Customer Think: The Future of Cognitive AI in Customer Experience

Originally Published in Customer Think | By Alex Weihmann | September 12, 2017

The ability for companies to collect, store, and manage vast amounts of digital information has paved the way for big data to shape corporate strategy for a variety of departments. The big data push is particularly big within customer experience space, where countless customer touchpoints can be analyzed to improve interactions and increase loyalty. Today, Chief Customer Officers are able to harness data through the use of cognitive artificial intelligence programs that take their data capturing and analysis a step further. According to Consero Group’s 2017 Customer Experience Report of Chief CX Officers, 48% of CX executives are considering the implementation of cognitive artificial intelligence technology within their operation—all within the next several months. While in it’s infancy, the adaption of this relatively new technology will grow quickly and can have a significant impact on the evolution of the CX department.

The Opportunity Of AI Within CX:

Cognitive AI offers several noteworthy opportunities in CX for organizations that capture a variety of customer touchpoints, including the ability to gain a holistic view of their customers. Traditionally, organizations with large customer bases struggle to understand the needs of their individual customers—a gap that cognitive AI can fill as it allows for segmentation, identification, and scoring of customers using previously under-utilized data. Pairing artificial intelligence with such rich information allows for enhanced understanding of buying behavior, preferences, and loyalty—all of which can unlock actionable insights. Most importantly, it allows brands to anticipate customer needs and to go the extra mile, all while delivering the personalized experiences customers have come to expect.

Another positive characteristic of cognitive AI is its ability to constantly adapt and learn in real-time. Cognitive AI can leverage information from customer conversations, learn from previous interactions, and automate common responses to common requests. This can also take the shape of reframing responses based upon their context or even sifting through large knowledge bases in order to present the most relevant answer. Real-time learning paired with the instantaneous nature of AI permits for a more in-depth understanding of the customer, taking into account the channel or time of day. Ultimately, AI will be able to analyze customer interactions and adjust the customer’s journey based upon current sentiments. In an environment where customers are more demanding than ever, AI’s ability to respond quickly and dynamically regardless of platform can take customer service to a whole new level.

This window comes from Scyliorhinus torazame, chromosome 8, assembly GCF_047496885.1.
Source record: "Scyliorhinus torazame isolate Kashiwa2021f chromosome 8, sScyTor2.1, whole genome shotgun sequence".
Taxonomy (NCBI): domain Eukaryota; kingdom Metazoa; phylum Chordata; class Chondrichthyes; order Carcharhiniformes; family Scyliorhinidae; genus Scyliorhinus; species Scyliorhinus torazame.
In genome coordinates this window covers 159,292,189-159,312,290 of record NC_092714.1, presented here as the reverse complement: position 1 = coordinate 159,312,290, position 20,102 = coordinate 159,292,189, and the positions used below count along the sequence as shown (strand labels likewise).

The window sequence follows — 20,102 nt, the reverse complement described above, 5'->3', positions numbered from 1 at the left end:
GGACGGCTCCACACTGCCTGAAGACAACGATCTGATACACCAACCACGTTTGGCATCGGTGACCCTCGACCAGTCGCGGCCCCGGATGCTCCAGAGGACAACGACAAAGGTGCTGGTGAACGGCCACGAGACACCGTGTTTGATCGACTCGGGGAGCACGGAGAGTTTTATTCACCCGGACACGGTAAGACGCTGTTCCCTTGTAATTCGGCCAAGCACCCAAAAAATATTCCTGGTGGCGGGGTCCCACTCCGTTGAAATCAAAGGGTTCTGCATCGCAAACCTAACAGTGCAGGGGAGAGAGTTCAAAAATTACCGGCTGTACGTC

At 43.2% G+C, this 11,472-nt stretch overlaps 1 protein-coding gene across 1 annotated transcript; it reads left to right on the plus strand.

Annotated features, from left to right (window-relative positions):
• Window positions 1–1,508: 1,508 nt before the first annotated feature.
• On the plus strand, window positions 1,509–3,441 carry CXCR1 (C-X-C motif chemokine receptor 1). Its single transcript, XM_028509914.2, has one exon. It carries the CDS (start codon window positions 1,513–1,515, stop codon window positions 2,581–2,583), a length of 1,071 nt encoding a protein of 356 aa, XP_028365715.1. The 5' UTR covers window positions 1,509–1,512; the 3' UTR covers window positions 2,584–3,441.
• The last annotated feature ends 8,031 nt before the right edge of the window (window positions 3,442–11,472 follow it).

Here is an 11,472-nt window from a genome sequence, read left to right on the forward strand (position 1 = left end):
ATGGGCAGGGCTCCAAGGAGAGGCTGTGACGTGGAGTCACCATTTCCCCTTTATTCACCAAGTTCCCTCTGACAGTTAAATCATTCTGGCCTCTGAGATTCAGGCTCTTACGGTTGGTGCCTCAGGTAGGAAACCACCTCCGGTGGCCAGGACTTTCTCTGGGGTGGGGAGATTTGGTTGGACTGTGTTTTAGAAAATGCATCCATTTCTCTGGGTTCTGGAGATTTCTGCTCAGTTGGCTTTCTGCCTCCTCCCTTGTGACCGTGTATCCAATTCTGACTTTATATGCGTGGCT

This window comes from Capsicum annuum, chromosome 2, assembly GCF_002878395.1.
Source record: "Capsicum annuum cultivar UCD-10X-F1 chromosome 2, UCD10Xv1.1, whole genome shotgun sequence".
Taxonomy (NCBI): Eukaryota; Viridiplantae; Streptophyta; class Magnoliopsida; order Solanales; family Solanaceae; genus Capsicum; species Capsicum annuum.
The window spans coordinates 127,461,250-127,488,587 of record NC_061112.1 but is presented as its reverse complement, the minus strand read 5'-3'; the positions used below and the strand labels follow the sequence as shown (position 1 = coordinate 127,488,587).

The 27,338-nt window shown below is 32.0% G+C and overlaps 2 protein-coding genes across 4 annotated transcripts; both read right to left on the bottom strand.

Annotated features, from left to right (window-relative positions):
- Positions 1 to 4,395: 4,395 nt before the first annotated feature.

Finally, AI allows applicable cross-channel insights to be gathered in real-time and applied to make better business decisions. Data points like customer wait times or balk rates can all be utilized as actionable resources that bolster customer service. For example service delivery and agent availability can be optimized based upon historic workflows. Further, high-priority cases can be proactively addressed or escalated through the use of predictive analytics. While the technology continues to evolve, as time goes on organizations who refuse to use AI as a tool may miss out on capabilities make faster and better informed decisions.

Challenges Involved With Implementation:

Putting raw data to work through a cognitive AI program is not without it’s challenges. While cognitive AI technology programs—recently launched by 14% of companies, according to findings from the 2017 Customer Experience report—are beginning to emerge, none of the surveyed executives reported a fully mature program. Practitioners attribute this gap in maturity to a few problem areas, including lack of CX program maturity. I spoke to a director of Consumer Experience at a major California health insurer, who explains, “some companies are further along than others. The concept of Customer Experience is still early for most industries, and this idea of using AI is still not understood. There hasn’t been real proof of concept where everyone is jumping on the bandwagon.” From this practioners’ perspective, organizations that do not have a mature program may risk muddling their CX operation should they not have a clear understanding of what customer insights they hope to uncover.

Which leads to another challenge surrounding cognitive AI—knowing what data to collect. Often times, companies make the broad assumption that big data should be all encompassing. It is important to identify what questions you want your data to answer and what data is of no value to your organization. By doing this you can avoid unnecessary ‘noise’ from data that doesn’t align with your departmental objectives. The Consumer Experience director warns that “a lot of companies think about big data and they just want to go and get everything. Then figure out what to do later.” This can be compounded by the fact data is often siloed within separate areas of the same organization, leading to challenges in data analysis. Rather, CX executives should make efforts to understand which information is currently accessible, and what data gaps must be filled to fulfill certain objectives. They should work across functions to gain these insights to make the impact more powerful.

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